The federal government has settled a more than 100-year-old outstanding land claim with Long Plain First Nation in southern Manitoba.

The claim dates back to 1916 when Canada failed to give the proper land sales according to an agreement between the nation and the federal government. "This achievement marks a significant step toward addressing the wrongs done to the community and rebuilding Canada’s relationship with Long Plain First Nation," the First Nation says in a news release.

Long Plain submitted claim concerns in 1999 and Canada accepted the claim for negotiations more than 10 years later.

“The Long Plain First Nation 1916 Surrender Claim settlement will ensure that our children will enjoy a bright and prosperous future," Chief Dennis Meeches says.

"This settlement was made possible due to the hard work and dedication of our members, some of which we have lost since the claim was initiated. Today it is an historical step forward on the path of reconciliation. Thank you to all involved.”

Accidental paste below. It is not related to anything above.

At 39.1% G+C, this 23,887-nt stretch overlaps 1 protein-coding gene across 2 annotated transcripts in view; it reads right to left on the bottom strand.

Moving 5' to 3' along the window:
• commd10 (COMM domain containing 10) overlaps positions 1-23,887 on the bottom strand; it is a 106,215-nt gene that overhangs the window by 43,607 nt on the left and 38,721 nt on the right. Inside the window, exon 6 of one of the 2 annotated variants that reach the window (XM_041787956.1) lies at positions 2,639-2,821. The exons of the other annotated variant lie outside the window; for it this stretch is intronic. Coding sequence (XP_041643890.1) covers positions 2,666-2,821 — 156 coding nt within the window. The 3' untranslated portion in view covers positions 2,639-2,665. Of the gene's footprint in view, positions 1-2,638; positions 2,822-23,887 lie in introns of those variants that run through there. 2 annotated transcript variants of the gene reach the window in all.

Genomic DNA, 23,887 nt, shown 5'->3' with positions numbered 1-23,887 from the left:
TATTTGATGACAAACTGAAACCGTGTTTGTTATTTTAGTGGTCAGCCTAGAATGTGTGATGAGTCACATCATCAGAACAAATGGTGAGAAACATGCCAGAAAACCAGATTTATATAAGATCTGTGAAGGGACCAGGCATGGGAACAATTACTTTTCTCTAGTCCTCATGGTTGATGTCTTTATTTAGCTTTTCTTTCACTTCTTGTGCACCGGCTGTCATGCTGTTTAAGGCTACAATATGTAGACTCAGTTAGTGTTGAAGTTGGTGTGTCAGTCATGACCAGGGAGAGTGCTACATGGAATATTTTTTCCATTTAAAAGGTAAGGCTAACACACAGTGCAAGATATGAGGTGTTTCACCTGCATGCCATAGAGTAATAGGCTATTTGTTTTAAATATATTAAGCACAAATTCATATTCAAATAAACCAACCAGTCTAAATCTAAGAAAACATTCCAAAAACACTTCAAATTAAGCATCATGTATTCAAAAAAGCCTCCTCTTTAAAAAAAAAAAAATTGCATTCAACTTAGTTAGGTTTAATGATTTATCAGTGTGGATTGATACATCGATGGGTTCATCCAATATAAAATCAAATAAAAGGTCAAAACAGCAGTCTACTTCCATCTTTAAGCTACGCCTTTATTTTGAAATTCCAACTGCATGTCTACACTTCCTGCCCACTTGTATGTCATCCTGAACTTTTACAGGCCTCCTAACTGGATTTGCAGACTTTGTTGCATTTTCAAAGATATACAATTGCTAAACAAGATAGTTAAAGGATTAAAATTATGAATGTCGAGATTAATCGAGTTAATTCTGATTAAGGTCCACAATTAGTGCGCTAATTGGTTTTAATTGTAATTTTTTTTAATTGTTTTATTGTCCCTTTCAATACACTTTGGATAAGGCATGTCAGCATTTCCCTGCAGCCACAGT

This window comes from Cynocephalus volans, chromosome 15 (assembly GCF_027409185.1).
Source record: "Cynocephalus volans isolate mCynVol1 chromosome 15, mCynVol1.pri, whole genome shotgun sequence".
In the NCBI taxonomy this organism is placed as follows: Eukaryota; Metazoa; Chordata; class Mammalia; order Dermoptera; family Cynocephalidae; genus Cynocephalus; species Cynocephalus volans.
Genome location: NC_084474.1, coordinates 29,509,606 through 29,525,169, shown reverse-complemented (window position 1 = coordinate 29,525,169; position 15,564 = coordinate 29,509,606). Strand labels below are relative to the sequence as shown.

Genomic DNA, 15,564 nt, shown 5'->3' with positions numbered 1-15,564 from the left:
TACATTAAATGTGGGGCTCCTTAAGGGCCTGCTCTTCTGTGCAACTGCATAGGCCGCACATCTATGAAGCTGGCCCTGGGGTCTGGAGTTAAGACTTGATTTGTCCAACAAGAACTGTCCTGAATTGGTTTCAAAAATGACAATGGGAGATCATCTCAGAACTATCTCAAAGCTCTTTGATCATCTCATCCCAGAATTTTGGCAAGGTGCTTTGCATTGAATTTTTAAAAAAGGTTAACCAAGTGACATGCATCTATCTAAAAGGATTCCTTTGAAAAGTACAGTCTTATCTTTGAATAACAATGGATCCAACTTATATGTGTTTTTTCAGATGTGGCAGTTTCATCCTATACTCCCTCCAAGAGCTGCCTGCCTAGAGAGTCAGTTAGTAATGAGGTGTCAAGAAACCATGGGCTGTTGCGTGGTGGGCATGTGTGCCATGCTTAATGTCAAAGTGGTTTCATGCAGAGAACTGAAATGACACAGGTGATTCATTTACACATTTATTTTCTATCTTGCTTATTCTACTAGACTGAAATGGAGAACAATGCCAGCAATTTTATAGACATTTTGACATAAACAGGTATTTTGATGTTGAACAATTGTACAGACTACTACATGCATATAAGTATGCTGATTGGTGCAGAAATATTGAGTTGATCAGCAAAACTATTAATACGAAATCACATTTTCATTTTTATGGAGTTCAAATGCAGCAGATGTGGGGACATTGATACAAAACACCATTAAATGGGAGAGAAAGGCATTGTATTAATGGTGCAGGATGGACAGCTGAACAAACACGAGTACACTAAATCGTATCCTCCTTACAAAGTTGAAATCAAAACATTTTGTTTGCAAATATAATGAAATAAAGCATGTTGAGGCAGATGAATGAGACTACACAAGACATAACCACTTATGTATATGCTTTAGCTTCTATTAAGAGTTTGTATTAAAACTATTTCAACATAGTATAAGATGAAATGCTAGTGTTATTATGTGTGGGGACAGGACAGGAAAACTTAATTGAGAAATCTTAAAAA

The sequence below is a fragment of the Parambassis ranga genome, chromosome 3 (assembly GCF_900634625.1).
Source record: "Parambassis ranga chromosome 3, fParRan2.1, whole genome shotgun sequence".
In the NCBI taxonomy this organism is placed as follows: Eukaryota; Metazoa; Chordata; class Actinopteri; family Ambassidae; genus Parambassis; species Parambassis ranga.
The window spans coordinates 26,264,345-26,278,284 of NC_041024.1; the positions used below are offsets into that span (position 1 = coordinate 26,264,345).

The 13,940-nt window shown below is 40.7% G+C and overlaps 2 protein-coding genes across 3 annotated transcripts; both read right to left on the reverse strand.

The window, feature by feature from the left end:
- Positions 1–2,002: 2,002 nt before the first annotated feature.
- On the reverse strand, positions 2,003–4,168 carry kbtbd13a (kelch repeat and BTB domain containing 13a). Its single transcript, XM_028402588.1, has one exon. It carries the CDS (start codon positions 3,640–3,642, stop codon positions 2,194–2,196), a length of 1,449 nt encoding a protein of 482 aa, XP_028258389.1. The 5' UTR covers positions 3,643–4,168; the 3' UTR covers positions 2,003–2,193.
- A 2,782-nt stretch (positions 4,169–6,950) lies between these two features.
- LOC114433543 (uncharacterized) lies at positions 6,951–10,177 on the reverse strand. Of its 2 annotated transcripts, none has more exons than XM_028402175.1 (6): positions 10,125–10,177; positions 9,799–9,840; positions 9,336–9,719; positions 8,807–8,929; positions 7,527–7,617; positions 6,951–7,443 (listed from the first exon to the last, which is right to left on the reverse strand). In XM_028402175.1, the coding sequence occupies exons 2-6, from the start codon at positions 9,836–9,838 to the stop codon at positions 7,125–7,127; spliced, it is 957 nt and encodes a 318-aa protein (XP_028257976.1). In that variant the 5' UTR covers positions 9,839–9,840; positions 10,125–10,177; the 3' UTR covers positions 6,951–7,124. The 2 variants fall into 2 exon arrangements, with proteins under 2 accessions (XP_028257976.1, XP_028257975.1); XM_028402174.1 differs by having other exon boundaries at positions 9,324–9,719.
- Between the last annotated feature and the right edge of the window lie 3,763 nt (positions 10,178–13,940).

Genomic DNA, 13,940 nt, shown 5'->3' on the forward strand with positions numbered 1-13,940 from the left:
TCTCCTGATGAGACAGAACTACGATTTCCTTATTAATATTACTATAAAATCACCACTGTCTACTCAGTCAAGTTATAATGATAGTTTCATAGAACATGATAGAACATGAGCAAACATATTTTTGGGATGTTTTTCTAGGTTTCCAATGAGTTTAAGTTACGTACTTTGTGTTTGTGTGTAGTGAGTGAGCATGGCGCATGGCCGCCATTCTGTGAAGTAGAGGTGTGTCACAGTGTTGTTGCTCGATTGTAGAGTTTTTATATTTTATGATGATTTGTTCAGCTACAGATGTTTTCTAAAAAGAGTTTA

The settlement agreement includes the federal government providing more than $31 million in compensation and the opportunity for Long Plain to acquire nearly 690 hectares of land. 

“Congratulations to Chief Meeches and Long Plain First Nation on the successful completion of this historic settlement," Marc Miller, Minister of Crown–Indigenous Relations says.

"We recognize the harm caused to Long Plain First Nation by Canada’s failure to administer the land sales according to the terms of the surrender. As we renew our Nation-to-Nation relationship, we are committed to working together and rebuilding trust, and we continue to address past wrongs for a better tomorrow.”


With files from The Canadian Press